Hopkins: Debate price tag rose to $11 million

Credit: DaytonDailyNews

Produced by Lynn Hulsey

Credit: DaytonDailyNews

Wright State president said university would have had to build a ‘fortress’ to ensure security during debate

This newspaper first reported on Tuesday Wright State University's decision to withdraw as the host for the first of this fall's presidential debates. Follow our team at @Ohio_Politics on Twitter to get political news from Ohio and beyond.

Protecting Wright State University’s campus during the planned presidential debate in September would have driven projected costs to $11 million as concerns over terrorist attacks grew in recent weeks, WSU President David Hopkins said on Wednesday.

“These were the estimates to almost build a fortress,” said Hopkins. “We are a public university; we can’t do that. I am not going to build a fortress around the campus for this educational experience. It just didn’t make sense.”

With costs escalating and fundraising falling far short of what was needed, Hopkins on Tuesday announced that WSU had withdrawn from hosting the Sept. 26 debate.

“It’s not like I have lost a loved one, but we have lost something that everyone worked so hard on, so there is a process of grieving I’m feeling, especially with my students as I talk to them,” Hopkins said.

He said he was sad, but not embarrassed, by the decision to withdraw 10 weeks before the debate, which was to be held at the Nutter Center.

“I don’t feel embarrassed because I think we’ve done the right thing,” Hopkins said.

The September debate is the first of four General Election debates that will be produced by the Commission on Presidential Debates. With Wright State out, the commission shifted the first presidential matchup to Hofstra University in Hempstead, N.Y. The private university hosted 2008 and 2012 debates and was designated as the alternate.

“Hofstra University is honored to be called on to host the first presidential debate. This is an extraordinary privilege and responsibility,” said Hofstra President Stuart Rabinowitz. “We greatly appreciate the faith shown in us by the Commission on Presidential Debates, and we have begun preparations for a very successful debate.”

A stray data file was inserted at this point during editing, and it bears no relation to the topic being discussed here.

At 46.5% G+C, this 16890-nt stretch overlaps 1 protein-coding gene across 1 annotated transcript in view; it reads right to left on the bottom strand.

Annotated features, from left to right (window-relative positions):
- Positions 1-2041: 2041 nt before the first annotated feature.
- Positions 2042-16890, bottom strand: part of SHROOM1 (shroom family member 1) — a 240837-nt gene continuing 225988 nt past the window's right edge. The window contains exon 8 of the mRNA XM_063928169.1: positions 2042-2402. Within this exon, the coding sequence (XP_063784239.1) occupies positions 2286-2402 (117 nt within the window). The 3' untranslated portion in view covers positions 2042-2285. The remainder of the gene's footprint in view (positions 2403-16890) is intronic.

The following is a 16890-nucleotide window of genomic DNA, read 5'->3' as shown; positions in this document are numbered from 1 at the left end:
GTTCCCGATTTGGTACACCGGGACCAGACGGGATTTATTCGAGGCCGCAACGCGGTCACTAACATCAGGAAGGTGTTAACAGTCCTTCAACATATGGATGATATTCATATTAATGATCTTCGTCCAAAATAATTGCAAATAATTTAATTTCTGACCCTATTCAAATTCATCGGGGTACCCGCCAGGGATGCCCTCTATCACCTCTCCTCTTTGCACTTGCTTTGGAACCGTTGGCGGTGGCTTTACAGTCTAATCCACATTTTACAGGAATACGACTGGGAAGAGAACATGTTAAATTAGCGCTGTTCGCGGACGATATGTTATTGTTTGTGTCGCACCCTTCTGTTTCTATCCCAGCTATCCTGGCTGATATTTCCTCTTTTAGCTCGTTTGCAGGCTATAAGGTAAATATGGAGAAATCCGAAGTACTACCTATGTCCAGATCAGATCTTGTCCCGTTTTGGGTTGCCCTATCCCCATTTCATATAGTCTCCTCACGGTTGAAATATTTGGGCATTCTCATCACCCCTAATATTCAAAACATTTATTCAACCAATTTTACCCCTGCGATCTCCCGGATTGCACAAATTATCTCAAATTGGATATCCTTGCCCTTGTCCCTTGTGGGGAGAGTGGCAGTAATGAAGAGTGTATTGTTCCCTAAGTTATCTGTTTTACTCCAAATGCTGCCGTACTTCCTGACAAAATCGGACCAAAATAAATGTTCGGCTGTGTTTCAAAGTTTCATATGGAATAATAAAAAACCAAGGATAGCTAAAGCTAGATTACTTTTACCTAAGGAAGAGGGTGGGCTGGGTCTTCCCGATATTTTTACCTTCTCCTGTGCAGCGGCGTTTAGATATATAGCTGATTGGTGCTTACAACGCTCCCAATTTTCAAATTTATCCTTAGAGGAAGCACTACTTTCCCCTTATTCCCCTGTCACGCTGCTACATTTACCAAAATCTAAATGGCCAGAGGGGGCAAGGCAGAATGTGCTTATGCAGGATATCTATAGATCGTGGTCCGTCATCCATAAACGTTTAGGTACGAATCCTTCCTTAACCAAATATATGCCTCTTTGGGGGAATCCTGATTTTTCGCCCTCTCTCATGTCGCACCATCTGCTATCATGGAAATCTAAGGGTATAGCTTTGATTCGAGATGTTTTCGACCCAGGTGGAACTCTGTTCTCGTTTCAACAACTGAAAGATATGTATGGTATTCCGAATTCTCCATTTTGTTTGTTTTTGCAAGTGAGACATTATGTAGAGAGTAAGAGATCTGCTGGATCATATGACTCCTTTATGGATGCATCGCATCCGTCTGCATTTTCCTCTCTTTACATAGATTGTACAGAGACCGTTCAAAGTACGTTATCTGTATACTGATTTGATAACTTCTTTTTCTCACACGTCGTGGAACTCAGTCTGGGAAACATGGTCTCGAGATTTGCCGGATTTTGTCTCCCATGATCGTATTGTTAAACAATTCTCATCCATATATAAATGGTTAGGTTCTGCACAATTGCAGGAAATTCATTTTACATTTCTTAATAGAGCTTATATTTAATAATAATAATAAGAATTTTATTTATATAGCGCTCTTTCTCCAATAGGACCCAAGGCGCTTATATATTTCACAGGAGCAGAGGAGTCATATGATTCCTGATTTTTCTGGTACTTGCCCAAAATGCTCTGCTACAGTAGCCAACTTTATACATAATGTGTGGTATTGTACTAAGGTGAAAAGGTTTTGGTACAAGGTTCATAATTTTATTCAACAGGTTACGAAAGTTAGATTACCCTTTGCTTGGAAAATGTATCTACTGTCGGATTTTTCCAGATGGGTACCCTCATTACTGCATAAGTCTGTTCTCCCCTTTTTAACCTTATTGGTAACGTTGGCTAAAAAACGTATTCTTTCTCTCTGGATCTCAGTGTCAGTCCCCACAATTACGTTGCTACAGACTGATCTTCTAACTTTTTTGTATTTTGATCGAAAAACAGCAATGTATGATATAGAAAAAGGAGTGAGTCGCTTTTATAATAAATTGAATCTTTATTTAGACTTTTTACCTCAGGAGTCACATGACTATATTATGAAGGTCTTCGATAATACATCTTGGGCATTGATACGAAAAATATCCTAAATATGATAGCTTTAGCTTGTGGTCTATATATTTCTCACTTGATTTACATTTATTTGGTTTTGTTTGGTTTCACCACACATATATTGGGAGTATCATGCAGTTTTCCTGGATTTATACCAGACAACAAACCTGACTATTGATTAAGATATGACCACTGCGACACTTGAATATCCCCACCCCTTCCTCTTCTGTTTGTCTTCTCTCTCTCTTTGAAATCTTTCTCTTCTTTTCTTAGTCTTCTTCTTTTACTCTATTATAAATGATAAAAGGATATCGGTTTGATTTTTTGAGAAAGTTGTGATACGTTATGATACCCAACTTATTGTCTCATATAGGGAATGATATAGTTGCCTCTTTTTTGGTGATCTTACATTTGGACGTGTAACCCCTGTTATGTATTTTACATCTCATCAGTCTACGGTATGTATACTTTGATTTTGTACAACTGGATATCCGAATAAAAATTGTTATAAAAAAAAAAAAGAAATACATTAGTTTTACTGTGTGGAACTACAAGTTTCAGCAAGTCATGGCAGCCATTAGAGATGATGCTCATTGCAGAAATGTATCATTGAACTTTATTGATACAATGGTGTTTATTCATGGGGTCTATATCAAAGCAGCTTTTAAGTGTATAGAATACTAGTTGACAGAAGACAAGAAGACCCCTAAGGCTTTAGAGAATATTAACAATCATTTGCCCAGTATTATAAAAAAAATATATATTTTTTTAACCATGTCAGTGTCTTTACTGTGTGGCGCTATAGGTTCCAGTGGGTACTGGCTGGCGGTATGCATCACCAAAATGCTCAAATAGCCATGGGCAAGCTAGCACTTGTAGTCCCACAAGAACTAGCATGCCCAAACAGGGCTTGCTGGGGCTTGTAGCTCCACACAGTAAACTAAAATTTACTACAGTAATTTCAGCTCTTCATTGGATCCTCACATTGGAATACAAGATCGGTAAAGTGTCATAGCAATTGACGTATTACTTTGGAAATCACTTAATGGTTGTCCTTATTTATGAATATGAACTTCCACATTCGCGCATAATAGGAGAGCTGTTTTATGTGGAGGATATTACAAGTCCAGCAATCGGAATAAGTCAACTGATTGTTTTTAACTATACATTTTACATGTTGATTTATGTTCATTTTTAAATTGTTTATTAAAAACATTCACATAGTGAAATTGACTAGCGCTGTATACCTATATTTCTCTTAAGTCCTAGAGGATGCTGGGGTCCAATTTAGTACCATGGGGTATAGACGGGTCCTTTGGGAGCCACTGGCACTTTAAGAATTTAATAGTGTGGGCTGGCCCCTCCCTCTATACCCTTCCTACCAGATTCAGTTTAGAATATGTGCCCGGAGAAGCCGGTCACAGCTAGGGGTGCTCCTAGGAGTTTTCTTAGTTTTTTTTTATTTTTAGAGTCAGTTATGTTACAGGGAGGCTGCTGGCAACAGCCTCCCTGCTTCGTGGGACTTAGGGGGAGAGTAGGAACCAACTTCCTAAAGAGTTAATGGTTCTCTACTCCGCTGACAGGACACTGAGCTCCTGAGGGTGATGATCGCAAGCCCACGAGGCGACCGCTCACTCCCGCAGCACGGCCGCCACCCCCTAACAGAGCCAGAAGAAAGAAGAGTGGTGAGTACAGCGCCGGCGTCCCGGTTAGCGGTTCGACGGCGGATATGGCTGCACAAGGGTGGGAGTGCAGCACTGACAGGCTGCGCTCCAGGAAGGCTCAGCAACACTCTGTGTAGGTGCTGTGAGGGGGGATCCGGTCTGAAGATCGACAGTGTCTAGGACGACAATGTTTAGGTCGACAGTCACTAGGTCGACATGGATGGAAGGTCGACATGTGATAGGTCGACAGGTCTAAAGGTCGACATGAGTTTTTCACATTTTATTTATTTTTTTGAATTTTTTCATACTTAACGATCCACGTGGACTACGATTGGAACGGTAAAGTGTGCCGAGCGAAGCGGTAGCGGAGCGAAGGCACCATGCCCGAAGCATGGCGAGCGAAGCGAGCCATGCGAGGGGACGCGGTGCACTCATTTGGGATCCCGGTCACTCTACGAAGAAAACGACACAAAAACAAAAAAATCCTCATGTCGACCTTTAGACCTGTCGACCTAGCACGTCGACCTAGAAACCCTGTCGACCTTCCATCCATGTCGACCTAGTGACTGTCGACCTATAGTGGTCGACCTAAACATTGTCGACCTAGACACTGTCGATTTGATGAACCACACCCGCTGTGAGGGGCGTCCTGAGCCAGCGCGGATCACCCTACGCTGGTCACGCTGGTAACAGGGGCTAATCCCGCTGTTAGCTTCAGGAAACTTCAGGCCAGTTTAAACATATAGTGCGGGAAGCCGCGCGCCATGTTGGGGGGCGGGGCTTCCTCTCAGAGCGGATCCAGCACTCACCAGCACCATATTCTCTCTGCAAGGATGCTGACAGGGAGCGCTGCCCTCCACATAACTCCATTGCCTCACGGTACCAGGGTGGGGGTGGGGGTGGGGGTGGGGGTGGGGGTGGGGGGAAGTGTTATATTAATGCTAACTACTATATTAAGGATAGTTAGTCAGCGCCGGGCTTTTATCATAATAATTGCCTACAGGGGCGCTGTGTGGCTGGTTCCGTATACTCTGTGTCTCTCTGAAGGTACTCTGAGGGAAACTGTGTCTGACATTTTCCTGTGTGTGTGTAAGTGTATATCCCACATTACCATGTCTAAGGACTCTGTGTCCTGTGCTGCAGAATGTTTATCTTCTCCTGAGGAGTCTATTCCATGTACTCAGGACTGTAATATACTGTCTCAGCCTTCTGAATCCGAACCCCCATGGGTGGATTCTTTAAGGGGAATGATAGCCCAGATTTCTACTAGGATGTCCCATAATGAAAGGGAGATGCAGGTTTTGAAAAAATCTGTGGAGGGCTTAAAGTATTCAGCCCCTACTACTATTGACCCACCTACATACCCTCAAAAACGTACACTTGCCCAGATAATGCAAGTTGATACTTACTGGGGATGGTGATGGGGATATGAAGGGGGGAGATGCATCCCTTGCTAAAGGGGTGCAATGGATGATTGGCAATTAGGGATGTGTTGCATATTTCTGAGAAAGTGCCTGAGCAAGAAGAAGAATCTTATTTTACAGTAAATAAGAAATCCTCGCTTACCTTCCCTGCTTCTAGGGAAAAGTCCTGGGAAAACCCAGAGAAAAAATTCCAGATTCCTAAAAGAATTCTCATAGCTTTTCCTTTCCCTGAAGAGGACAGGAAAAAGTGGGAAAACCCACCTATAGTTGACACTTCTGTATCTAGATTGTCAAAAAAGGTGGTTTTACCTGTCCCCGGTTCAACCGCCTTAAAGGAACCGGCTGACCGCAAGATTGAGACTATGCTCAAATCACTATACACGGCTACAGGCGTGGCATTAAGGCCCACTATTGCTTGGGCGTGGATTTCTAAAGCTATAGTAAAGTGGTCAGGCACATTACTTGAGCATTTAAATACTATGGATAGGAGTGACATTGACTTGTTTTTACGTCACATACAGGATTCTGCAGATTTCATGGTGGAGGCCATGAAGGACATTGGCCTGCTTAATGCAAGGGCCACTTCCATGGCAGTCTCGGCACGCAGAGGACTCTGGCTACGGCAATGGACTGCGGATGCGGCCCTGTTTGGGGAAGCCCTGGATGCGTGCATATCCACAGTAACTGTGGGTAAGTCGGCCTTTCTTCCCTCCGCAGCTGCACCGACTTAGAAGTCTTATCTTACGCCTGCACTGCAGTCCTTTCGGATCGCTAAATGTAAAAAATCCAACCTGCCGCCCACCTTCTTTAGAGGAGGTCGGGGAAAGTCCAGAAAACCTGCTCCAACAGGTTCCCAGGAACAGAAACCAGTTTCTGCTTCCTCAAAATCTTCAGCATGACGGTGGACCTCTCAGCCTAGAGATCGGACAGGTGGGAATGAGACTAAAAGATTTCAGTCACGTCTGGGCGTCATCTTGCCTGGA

Debate invite

Rabinowitz emailed Hopkins on Wednesday, offering to allow 15 Wright State students to attend the debate alongside Hofstra students, Hopkins said.

“What a very generous offer. I really, really appreciate that,” Hopkins said, adding that he will ask university donors to cover the costs for the students, who will be chosen by lottery.

Hopkins said Wright State had raised $3 million to $3.5 million in cash, pledges of cash, state funding, in-kind contributions and anticipated revenue from charge-backs for services.

Of that, about $2 million was cash or pledges of cash. Hopkins is hoping donors will let the university keep the money to produce a variety of educational events on campus associated with the debate, even though the debate won’t be there.

He said donors have been contacting university fundraisers and he plans to talk to donors who want their money back.

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For Hopkins the final straw was news on Monday that the university would not get a potential contribution of $1 million — a gift that came with a loaned Wright Flyer replica to display at the debate.

“We’re not getting the support that we thought we would get,” said Hopkins, adding that the financially strapped university couldn’t afford to make up the difference.

Hopkins said security costs were driving estimated costs up from the $5 million he anticipated, beyond the $8 million budgeted to as much as $11 million.

The cost of protecting the campus beyond the Nutter Center’s Secret Service security perimeter is what kept rising, Hopkins said. Thousands of students and others were expected to be on campus on the day of the event for a debate party and other festivities.

$2.5M already spent

Hopkins is not optimistic that the university will be able to recoup any of the $2.5 million that has already been spent on the debate, but he said he is asking the Commission on Presidential Debates to refund what they haven’t already spent out of the $2 million fee charged to Wright State.

The debate commission did not respond Wednesday to calls seeking comment.

The other $500,000 was spent on improvements to cybersecurity, including $220,000 paid for by the state, and work on the Nutter Center — things that needed to be done anyway, Hopkins said.

He said the debate commission had been working with university officials over several months and did not pressure Wright State to withdraw.

Longwood University in Farmville, Va., will host the vice presidential debate on Oct. 4. The other presidential debates will be hosted by Washington University in St. Louis on Oct. 9 and the University of Nevada-Las Vegas on Oct. 19.